With two days of moderate numbers, state sounds hopeful tone

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FRANKFORT, Ky. (WTVQ) – The state reported a second day of moderate new coronavirus case numbers Tuesday, prompting a hopeful tone that mask mandates and other steps may be making a small difference.

Gov. Andy Beshear reported 532 new cases Tuesday, which followed 522 cases Monday. Since the first case was reported March 6, the state now has recorded 28,126 cases.

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“This at least gives us hope that we may be approaching another plateau, a stabilization…we’ll be watching Wednesday’s numbers closely,” Beshear said, stopping short of saying he was “excited” or “certain.”

Another good sign was the state’s positivity test rate fell to 5.08 percent. It was the first time in four days the rate has fallen. Likewise, the number of people in the hospital fell slightly to 584 and the number of people in ICU fell to 115.

Those all are numbers health experts watch closely.

Area counties continued to see big numbers. Jefferson County reported 130, Fayette County 27, Madison County 19, Harlan County 12 and Laurel County 10.

The state confirmed 21 cases in children under 5, the youngest being a 2 month old in Madison County.

The state unfortunately had 10 deaths, bringing to 719 since March.

The deaths reported Tuesday include a 74-year-old woman from Butler County; an 84-year-old man from Fayette County; two women, ages 86 and 87, and an 82-year-old man from Jefferson County; two women, ages 89 and 101, and an 83-year-old man from Logan County; a 37-year-old man from Lyon County; and a 73-year-old woman from Oldham County.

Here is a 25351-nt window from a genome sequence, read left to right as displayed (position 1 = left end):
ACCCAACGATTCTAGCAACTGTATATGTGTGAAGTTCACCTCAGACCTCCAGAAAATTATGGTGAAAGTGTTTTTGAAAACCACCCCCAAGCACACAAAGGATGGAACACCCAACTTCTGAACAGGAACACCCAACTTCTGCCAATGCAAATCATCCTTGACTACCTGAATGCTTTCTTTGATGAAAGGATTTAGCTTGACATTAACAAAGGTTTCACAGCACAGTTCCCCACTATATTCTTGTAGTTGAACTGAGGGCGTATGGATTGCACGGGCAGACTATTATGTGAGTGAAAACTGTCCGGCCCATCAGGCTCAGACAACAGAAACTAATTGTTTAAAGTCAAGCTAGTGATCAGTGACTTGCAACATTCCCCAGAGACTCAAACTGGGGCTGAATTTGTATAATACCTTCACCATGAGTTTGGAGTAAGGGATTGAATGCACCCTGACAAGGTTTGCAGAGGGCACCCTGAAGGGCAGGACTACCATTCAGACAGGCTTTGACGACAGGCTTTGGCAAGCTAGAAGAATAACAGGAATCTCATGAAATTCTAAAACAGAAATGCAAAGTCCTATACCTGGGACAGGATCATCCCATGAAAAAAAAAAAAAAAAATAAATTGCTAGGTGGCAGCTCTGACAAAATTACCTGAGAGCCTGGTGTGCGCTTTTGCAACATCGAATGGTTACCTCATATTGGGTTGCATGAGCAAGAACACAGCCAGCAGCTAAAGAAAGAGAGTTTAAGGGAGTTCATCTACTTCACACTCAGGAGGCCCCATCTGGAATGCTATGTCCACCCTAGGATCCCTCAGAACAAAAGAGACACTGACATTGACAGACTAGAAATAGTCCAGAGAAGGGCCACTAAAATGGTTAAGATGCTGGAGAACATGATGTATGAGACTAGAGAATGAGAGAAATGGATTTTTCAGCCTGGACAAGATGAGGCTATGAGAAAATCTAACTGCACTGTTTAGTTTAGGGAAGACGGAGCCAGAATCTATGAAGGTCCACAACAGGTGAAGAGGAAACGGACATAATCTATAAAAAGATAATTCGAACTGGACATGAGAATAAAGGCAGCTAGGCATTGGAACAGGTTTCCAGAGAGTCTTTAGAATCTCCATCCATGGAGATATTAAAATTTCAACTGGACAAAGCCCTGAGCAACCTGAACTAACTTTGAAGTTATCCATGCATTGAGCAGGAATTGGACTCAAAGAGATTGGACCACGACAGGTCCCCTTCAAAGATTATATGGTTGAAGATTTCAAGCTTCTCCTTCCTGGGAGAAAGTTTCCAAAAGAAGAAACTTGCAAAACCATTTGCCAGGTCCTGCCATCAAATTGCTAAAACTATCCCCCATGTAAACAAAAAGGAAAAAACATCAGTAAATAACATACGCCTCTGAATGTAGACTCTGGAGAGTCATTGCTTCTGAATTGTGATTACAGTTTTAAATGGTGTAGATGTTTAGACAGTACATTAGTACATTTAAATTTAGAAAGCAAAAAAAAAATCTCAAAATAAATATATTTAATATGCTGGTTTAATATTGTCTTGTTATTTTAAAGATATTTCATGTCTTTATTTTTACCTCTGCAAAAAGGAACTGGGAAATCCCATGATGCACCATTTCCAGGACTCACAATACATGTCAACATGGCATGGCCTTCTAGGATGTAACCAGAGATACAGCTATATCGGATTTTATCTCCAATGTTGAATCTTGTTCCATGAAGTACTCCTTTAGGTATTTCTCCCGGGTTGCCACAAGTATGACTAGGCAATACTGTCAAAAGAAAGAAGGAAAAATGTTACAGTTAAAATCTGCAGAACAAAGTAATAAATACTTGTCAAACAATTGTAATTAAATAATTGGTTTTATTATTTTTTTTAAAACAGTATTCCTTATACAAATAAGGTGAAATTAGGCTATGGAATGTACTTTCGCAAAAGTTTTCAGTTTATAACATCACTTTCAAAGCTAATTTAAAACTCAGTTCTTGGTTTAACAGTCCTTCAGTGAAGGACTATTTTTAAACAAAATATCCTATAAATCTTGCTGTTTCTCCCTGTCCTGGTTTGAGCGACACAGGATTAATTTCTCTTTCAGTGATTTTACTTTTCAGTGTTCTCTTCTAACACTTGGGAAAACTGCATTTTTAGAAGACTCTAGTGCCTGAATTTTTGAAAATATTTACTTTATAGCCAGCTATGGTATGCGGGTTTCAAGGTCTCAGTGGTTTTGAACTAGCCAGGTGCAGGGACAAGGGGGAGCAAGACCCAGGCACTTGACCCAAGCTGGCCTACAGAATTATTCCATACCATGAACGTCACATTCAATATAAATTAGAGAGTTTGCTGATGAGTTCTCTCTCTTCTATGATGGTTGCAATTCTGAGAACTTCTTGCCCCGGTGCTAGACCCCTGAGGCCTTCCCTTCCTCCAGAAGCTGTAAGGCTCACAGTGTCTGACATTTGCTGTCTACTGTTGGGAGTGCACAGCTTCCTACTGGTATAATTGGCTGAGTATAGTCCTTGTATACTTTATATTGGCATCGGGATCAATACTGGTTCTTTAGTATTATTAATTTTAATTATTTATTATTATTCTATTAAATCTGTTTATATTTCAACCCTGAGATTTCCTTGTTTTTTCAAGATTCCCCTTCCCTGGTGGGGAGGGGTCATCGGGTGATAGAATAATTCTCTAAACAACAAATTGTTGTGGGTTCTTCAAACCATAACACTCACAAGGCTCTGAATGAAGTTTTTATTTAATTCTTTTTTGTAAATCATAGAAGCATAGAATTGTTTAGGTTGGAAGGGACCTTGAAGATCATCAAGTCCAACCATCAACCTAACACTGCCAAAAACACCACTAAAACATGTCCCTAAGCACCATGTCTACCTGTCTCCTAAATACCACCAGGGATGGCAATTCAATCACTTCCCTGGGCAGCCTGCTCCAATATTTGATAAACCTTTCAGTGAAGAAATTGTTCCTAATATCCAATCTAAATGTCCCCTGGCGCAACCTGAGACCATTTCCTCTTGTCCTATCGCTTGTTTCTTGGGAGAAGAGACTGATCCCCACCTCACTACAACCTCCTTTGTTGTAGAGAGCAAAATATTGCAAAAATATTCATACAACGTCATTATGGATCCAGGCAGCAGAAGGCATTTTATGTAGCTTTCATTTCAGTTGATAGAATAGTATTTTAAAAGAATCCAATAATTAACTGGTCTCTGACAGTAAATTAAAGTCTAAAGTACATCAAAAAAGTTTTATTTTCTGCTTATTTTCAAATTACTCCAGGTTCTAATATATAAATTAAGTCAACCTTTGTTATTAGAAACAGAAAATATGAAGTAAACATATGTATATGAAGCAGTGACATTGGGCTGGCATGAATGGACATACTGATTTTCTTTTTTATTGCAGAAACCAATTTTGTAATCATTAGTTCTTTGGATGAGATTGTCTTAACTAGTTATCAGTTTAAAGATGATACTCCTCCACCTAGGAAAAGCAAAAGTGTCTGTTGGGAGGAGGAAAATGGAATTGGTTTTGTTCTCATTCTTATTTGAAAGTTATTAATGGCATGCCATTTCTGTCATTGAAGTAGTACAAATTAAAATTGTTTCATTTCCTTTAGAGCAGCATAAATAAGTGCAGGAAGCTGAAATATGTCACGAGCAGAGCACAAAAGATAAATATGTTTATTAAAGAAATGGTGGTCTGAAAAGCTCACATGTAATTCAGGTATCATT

“We are seeing better news because people are out there have been working really hard,” Beshear said.

Beshear said if the numbers continue at what would be a “new normal” plateau, he is confident some restrictions could be eased. That includes the closing of bars and reduction of indoor capacity to 25 percent for restaurants that began Tuesday.

“My expectation is we can increase the capacity for restaurants in two weeks…but first we’ve got to get to the point where we are not seeing an increase,” Beshear said, noting the state likely will have to extend the current mask mandate.

“It’s the way to get back to our old normal,” he stressed.

When asked why limit restaurants and not other retailers, Beshear pointed to two issues. One is 17 percent of the state’s known coronavirus clusters are linked to restaurants. Second, state and federal health officials say restaurants and bars are the centers of the spread of the disease, while other retailers don’t see the same kinds of gatherings.

The governor said state leaders have had discussions with local health departments about stepping up enforcement on restaurants and bars, which can have their licenses suspended or pulled for violating coronavirus mandates.

“Our local health departments are doing a great job…they’ve been asked to do so much more than anyone ever imagined….but now is crunch time, we have to make sure we have enforcement,” he explained, noting the state already has used $46 million in federal coronavirus response funds to help health departments.

That kind of funding will have to continue even after the pandemic is over, the governor added.